Road Salt Is Turning Part of the Mississippi River Into a Toxic Salty Mess
Photo: Matthew Hatche (Getty Images)
The heavy use of road salt to de-ice streets and highways in the Upper Midwest of the U.S. has raised the chloride levels of the Upper Mississippi River by more than one-third. According to Undark, a study from the Upper Mississippi River Basin Association found that liberal use of road salt in the notoriously snowy region is responsible for the river basin’s chloride levels going up by 35 percent from 1989 to 2018, which is a rate of salinization of one to four percent per year.
Scientists are calling the increase unsustainable, and they warn that the Upper Mississippi River could eventually see chronic toxicity levels that will affect bodies of freshwater throughout Minnesota, Illinois, Wisconsin and beyond, as the salty water flows from the Mississippi River down to the Gulf of Mexico.
The chloride will make it down there, as Undark reports, because “unlike other pollutants, chloride doesn’t break down in water over time. In other words, once it’s in, there’s no getting it out.”
Photo: Upper Mississippi River Basin Association
And while the Upper Mississippi hasn’t yet been polluted by the road salt to chronically toxic levels, the high levels of chloride are already threatening smaller rivers and streams connected to the Mississippi, which can’t flush the same volume of water as the big river — famously known as one of the dividing lines of the U.S.:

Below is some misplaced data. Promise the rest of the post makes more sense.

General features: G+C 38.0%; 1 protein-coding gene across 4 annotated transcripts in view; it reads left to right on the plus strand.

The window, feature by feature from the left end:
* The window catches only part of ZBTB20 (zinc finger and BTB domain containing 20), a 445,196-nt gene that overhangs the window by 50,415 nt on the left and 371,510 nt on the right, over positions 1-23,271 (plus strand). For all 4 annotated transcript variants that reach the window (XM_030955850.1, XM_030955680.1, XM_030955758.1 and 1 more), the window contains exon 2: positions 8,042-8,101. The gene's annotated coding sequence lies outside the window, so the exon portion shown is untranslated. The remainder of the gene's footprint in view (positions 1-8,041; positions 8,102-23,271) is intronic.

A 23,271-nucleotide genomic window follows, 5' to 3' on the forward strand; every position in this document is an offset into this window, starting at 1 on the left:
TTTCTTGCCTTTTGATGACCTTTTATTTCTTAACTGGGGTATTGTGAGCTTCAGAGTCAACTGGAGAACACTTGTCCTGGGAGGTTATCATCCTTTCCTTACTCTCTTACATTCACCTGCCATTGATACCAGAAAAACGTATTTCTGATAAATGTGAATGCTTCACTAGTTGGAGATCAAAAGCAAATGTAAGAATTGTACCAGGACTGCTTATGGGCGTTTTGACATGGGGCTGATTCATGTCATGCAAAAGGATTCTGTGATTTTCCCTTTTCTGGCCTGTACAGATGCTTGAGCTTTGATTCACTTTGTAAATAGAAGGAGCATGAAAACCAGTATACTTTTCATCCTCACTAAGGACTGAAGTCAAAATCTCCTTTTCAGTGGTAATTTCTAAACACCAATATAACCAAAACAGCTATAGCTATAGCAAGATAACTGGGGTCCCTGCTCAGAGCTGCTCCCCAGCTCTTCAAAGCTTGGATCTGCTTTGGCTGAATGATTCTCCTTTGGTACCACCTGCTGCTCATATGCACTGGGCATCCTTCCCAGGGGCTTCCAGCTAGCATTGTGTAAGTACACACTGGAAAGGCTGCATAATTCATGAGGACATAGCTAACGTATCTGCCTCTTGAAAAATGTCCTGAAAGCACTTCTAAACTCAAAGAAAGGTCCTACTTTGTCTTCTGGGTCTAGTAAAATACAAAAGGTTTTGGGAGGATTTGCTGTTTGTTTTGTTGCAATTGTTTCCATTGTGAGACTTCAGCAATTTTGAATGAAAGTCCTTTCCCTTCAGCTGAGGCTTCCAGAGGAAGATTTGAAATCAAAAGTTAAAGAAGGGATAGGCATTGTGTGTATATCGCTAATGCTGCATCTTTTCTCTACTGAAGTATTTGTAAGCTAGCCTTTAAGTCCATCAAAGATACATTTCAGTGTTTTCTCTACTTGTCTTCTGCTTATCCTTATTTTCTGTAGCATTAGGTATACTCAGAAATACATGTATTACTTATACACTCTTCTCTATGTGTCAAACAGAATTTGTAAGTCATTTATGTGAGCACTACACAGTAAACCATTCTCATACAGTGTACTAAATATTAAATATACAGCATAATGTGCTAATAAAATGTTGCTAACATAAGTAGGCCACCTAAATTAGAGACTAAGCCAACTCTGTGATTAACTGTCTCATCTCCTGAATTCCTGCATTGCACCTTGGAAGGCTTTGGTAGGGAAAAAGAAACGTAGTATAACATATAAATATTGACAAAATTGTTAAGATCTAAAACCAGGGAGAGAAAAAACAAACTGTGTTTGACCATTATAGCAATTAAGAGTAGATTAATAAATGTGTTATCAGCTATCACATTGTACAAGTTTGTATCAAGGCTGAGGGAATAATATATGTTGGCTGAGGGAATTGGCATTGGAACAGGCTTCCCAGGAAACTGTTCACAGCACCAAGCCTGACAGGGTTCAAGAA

Both the EPA and state environmental agencies set limits for when chloride becomes toxic to aquatic life. In Wisconsin, for example, 395 milligrams per liter of chloride in a water body for days at a time is considered chronically impaired, while 757 milligrams per liter, which is instantly toxic to fish, is considered acutely impaired.
Though the Mississippi River is under the limit, many smaller tributaries are not. In Minnesota, 50 lakes and streams are considered impaired by chloride, and another 75 have chloride levels near the standard, according to the state’s pollution control agency. In Wisconsin, 51 rivers and one lake are chronically impaired by chloride, DNR data show — most in the southeast part of the state.
G/O Media may get a commission
Up to $100 credit
Reserve the next gen Samsung device
All you need to do is sign up with your email and boom: credit for your preorder on a new Samsung device.
Go read the full report because it details the effects this buildup of salt in the Mississippi could produce after nearly three decades. These include higher electric current in the water, which kills freshwater aquatic plants and animals, and can lead to harmful algal blooms as a result of zooplankton dying off.
Higher levels of chloride can harm people, too, as the salt seeps into the groundwater that municipalities in Minnesota and Wisconsin rely on as a source of drinking water. And the chloride poses risks to the infrastructure since it eats away at lead and copper drinking water lines, leading to contamination.
The findings have prompted public safety agencies and other departments in some states to change their approach to de-icing roads in the winter. Brining is becoming more popular, whereby salt is mixed with water resulting in less salt being used. Beet juice is another alternative that’s showing promise.
Simply using less road salt is a good solution in theory, but it takes more work and to calculate the right amount of salt needed for a given snowfall. It’s a lot more involved than having someone throw down salt indiscriminately, or just dumping salt on roads with trucks. But the problem has been some thirty years in the making, so it’s going to take coordination and planning, (and tax dollars) to stop the salt from ending up in the Mississippi. The report concludes it’ll come down to Upper Midwest states doing the right thing, versus the easy thing.
Photo: Jim Watson (Getty Images)